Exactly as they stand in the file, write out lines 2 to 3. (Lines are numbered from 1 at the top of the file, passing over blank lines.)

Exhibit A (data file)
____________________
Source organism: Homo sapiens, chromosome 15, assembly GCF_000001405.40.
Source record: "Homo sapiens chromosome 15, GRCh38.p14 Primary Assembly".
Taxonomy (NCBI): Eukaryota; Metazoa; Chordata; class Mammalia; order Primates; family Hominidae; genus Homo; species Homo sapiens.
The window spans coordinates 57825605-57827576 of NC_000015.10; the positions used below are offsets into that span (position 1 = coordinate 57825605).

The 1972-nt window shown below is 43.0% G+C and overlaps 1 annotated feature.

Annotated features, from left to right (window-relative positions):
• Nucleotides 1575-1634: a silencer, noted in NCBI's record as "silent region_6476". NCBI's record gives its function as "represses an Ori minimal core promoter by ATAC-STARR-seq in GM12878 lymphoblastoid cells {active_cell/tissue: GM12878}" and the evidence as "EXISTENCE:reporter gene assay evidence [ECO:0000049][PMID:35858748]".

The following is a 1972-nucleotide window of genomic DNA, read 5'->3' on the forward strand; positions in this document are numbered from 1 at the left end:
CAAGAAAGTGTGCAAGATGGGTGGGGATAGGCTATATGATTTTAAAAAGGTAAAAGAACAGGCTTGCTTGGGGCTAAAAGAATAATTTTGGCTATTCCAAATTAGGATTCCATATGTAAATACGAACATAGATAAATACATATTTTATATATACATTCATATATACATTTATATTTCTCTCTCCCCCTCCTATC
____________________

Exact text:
Source record: "Homo sapiens chromosome 15, GRCh38.p14 Primary Assembly".
Taxonomy (NCBI): Eukaryota; Metazoa; Chordata; class Mammalia; order Primates; family Hominidae; genus Homo; species Homo sapiens.